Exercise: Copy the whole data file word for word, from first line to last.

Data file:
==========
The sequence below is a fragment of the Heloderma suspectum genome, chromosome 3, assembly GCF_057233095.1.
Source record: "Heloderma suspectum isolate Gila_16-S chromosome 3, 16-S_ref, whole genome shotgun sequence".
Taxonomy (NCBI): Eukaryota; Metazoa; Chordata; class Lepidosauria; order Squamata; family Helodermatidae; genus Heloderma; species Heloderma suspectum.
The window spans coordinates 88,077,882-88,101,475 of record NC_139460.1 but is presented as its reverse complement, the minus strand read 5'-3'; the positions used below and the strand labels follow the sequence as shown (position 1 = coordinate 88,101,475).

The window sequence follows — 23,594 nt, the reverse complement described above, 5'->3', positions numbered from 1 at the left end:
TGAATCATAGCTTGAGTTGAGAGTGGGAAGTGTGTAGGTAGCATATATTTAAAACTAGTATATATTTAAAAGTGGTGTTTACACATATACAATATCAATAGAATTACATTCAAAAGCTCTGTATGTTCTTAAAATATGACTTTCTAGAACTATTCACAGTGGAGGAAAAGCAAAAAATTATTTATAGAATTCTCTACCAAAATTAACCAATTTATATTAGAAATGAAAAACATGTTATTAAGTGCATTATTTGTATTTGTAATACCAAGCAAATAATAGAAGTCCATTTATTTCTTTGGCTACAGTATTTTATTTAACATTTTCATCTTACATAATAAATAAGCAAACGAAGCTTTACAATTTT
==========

The sequence below is a fragment of the Heloderma suspectum genome, chromosome 3, assembly GCF_057233095.1.
Source record: "Heloderma suspectum isolate Gila_16-S chromosome 3, 16-S_ref, whole genome shotgun sequence".
Taxonomy (NCBI): Eukaryota; Metazoa; Chordata; class Lepidosauria; order Squamata; family Helodermatidae; genus Heloderma; species Heloderma suspectum.
The window spans coordinates 88,077,882-88,101,475 of record NC_139460.1 but is presented as its reverse complement, the minus strand read 5'-3'; the positions used below and the strand labels follow the sequence as shown (position 1 = coordinate 88,101,475).

The window sequence follows — 23,594 nt, the reverse complement described above, 5'->3', positions numbered from 1 at the left end:
TGAATCATAGCTTGAGTTGAGAGTGGGAAGTGTGTAGGTAGCATATATTTAAAACTAGTATATATTTAAAAGTGGTGTTTACACATATACAATATCAATAGAATTACATTCAAAAGCTCTGTATGTTCTTAAAATATGACTTTCTAGAACTATTCACAGTGGAGGAAAAGCAAAAAATTATTTATAGAATTCTCTACCAAAATTAACCAATTTATATTAGAAATGAAAAACATGTTATTAAGTGCATTATTTGTATTTGTAATACCAAGCAAATAATAGAAGTCCATTTATTTCTTTGGCTACAGTATTTTATTTAACATTTTCATCTTACATAATAAATAAGCAAACGAAGCTTTACAATTTT